I figure they need to be taught that whatever you carry weighs you down, whether it's as obvious as the gear in a backpack, or the items you own that require maintenance and care, or as subtle as the attitude and point of view you carry within yourself. When we go an a hike, I always try to talk them out of bringing their favorite toy because it's just going to get heavier as we trudge along. But at the same time, I also force them to bring a jacket in case it gets cold. Of course, that's another argument and another lesson: you've got to be prepared for circumstances. And lesson number three is trying to figure out what the tradeoffs are between being adequately prepared with all the accompanying baggage or being unencumbered but woefully surprised. There are a lot of lessons, and I suspect I'm trying to teach too many of them too often.
Once last year when I helped the first graders trade in their reading books, they all headed outside for some activity. My daughter Karen ran up behind and gave me a hug and I said, "Hi Punkin." One of the other girls walking by asked, "Did you just call her Punkin?"
Future visions jumbled in my mind. Her being called 'punkinhead' in 5th grade by a bunch of taunting boys. A supercilious high school grammar teacher sneering down her nose saying, "Punkins obviously do not know how to properly diagram a sentence." Her crying at the prom as the boy in a tuxedo says, "I don't dance with punkins." I'd hoped I hadn't ruined her entire life by inadvertently using a pet name in public, but I had to be honest so I nodded, "Yes," to her classmate. "Oh," said the little girl, "My Daddy calls me Flower." She ran outside with the rest of her class.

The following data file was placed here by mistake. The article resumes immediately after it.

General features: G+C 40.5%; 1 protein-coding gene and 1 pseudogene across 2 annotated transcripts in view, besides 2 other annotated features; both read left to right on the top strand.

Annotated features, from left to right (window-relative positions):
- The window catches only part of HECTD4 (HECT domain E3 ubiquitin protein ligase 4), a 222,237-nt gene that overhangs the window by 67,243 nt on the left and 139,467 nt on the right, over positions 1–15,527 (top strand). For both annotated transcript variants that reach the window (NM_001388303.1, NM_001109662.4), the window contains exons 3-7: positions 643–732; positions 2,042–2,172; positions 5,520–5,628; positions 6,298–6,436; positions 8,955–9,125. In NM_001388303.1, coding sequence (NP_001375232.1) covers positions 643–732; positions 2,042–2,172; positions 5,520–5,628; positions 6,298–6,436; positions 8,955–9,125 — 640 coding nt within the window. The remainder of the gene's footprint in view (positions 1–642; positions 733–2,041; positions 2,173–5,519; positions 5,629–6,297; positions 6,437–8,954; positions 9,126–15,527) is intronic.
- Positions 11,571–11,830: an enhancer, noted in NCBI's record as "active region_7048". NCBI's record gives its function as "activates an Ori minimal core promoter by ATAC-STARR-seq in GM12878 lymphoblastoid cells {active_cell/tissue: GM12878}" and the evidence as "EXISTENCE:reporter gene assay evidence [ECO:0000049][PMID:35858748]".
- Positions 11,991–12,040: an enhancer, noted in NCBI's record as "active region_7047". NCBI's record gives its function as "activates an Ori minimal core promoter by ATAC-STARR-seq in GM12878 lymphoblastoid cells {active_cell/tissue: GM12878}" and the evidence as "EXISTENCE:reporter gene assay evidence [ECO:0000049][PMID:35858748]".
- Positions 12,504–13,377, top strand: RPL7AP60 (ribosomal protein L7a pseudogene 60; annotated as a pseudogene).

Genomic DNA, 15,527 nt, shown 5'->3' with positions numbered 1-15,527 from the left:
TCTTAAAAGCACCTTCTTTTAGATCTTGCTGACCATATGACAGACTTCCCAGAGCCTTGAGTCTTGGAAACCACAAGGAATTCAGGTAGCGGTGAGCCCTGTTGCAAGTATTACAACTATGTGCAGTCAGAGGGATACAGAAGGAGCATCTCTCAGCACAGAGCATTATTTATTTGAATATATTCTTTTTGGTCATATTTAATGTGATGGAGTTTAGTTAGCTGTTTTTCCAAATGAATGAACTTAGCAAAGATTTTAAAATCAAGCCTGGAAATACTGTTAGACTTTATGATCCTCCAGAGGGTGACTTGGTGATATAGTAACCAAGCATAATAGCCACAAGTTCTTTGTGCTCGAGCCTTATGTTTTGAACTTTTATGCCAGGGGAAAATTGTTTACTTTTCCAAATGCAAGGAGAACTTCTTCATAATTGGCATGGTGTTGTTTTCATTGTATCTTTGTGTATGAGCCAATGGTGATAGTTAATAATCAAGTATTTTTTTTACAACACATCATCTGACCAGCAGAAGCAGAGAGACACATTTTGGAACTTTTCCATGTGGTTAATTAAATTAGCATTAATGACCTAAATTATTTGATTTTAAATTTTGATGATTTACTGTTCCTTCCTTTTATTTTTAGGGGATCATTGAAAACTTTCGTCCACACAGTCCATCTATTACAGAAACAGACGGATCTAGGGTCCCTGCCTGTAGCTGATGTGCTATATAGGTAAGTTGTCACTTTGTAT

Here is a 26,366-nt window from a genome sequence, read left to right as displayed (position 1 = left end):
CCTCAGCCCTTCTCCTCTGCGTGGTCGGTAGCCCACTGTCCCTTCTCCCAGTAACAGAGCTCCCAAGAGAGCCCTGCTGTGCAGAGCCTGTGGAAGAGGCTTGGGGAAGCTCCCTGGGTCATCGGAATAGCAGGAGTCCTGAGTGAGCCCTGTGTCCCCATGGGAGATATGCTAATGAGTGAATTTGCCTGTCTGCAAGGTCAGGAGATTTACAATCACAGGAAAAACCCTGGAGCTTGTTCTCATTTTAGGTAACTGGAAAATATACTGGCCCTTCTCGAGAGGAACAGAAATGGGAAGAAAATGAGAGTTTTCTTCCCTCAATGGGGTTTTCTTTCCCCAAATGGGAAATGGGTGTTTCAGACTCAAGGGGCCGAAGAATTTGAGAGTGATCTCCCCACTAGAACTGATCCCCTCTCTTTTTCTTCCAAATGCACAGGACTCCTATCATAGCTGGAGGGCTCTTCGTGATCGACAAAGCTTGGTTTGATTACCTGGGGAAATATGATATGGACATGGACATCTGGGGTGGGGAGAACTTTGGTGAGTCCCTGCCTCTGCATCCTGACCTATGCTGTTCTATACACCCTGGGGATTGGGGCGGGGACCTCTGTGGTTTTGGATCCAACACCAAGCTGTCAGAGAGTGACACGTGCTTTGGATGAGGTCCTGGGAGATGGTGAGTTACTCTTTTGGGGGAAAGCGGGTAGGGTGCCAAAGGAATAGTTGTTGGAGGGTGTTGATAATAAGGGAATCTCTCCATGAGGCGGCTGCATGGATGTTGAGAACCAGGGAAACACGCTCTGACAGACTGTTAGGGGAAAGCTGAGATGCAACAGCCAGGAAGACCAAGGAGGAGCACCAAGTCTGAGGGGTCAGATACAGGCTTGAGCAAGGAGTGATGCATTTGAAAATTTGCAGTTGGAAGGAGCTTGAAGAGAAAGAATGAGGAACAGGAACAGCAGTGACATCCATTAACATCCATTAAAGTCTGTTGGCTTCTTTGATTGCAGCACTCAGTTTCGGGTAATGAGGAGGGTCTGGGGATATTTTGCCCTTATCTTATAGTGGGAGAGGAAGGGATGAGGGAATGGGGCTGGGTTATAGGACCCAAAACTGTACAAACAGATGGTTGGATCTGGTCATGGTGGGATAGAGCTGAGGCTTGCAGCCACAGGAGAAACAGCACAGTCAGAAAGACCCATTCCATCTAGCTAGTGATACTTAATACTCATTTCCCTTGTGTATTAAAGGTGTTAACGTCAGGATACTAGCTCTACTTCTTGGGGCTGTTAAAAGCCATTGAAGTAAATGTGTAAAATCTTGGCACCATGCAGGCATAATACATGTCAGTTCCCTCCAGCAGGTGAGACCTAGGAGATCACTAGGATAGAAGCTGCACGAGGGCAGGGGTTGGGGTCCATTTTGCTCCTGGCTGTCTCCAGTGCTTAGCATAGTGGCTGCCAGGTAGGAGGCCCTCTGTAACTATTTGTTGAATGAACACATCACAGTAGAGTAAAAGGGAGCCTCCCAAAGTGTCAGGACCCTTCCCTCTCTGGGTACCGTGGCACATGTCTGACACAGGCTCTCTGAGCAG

The kids are surprisingly honest. The teacher said most parents would be mortified if they heard what their children shared in class about their home life. But they just talk. Everything is equally interesting and they'll eventually grow up and learn discretion. And shame. I guess there are both good and bad lessons to be learned in life.
When I arrived at school for the zoo trip, I got my assignment. Another parent, Joy, and I got to shepherd four K-girls around: Karen, Kayla, Kellie, and Kelcie. (That last name is very popular if you include alternate spellings. Next year in the combined 2d/3d grade class, we have Kelsey, Kelsi, Kelcie, and Kelsee.) The teacher said the parents were chaperones, not pack mules, and that each child would have to carry his or her own food, jacket, and other paraphernalia. Since we ate our lunch about ten minutes after we got in the zoo, there wasn't much left to carry, but I had my backpack and was carrying everyone's jacket just in case. (But I didn't carry the lunches because they were scared I'd eat them.) It seems ironic, but this Dad didn't think a school field trip was the place for a lesson in preparedness.
Field trips are for fun: The pleasure of a day off from class, the excitement of a new place and the breaking of routine, the camaraderie of classmates in a new situation. I need to treat life more like a field trip than like an ongoing lesson (assuming that I learned anything on that field trip).